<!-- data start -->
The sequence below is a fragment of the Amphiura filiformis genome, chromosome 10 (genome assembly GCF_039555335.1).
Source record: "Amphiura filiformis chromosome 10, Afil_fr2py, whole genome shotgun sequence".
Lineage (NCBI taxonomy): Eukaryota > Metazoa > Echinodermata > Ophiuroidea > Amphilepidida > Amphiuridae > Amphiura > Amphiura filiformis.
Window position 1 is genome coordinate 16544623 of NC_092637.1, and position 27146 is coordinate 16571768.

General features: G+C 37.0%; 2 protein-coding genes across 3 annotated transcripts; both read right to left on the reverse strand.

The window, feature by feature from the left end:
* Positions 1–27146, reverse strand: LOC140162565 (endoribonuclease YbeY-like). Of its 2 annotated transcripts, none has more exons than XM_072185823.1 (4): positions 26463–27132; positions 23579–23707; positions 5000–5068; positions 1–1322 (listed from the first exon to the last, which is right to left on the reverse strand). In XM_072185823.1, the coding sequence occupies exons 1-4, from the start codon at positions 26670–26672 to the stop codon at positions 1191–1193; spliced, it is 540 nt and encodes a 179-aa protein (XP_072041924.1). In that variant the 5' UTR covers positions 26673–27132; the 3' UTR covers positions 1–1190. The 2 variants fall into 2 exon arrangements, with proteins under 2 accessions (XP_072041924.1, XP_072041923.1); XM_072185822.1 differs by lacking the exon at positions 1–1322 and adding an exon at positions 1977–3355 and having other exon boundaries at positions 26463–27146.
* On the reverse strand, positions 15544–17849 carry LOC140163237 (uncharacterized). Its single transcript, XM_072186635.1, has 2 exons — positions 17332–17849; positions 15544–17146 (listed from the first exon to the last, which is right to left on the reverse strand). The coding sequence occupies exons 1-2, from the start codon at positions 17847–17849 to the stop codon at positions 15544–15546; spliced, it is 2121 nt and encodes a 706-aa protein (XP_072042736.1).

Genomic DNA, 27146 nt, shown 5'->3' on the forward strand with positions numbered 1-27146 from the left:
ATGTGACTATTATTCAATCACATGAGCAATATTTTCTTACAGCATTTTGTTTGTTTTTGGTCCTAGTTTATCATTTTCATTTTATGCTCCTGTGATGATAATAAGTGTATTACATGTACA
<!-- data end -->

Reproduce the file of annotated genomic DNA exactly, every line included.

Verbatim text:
The sequence below is a fragment of the Amphiura filiformis genome, chromosome 10 (genome assembly GCF_039555335.1).
Source record: "Amphiura filiformis chromosome 10, Afil_fr2py, whole genome shotgun sequence".
Lineage (NCBI taxonomy): Eukaryota > Metazoa > Echinodermata > Ophiuroidea > Amphilepidida > Amphiuridae > Amphiura > Amphiura filiformis.
Window position 1 is genome coordinate 16544623 of NC_092637.1, and position 27146 is coordinate 16571768.

General features: G+C 37.0%; 2 protein-coding genes across 3 annotated transcripts; both read right to left on the reverse strand.

The window, feature by feature from the left end:
* Positions 1–27146, reverse strand: LOC140162565 (endoribonuclease YbeY-like). Of its 2 annotated transcripts, none has more exons than XM_072185823.1 (4): positions 26463–27132; positions 23579–23707; positions 5000–5068; positions 1–1322 (listed from the first exon to the last, which is right to left on the reverse strand). In XM_072185823.1, the coding sequence occupies exons 1-4, from the start codon at positions 26670–26672 to the stop codon at positions 1191–1193; spliced, it is 540 nt and encodes a 179-aa protein (XP_072041924.1). In that variant the 5' UTR covers positions 26673–27132; the 3' UTR covers positions 1–1190. The 2 variants fall into 2 exon arrangements, with proteins under 2 accessions (XP_072041924.1, XP_072041923.1); XM_072185822.1 differs by lacking the exon at positions 1–1322 and adding an exon at positions 1977–3355 and having other exon boundaries at positions 26463–27146.
* On the reverse strand, positions 15544–17849 carry LOC140163237 (uncharacterized). Its single transcript, XM_072186635.1, has 2 exons — positions 17332–17849; positions 15544–17146 (listed from the first exon to the last, which is right to left on the reverse strand). The coding sequence occupies exons 1-2, from the start codon at positions 17847–17849 to the stop codon at positions 15544–15546; spliced, it is 2121 nt and encodes a 706-aa protein (XP_072042736.1).

Genomic DNA, 27146 nt, shown 5'->3' on the forward strand with positions numbered 1-27146 from the left:
ATGTGACTATTATTCAATCACATGAGCAATATTTTCTTACAGCATTTTGTTTGTTTTTGGTCCTAGTTTATCATTTTCATTTTATGCTCCTGTGATGATAATAAGTGTATTACATGTACA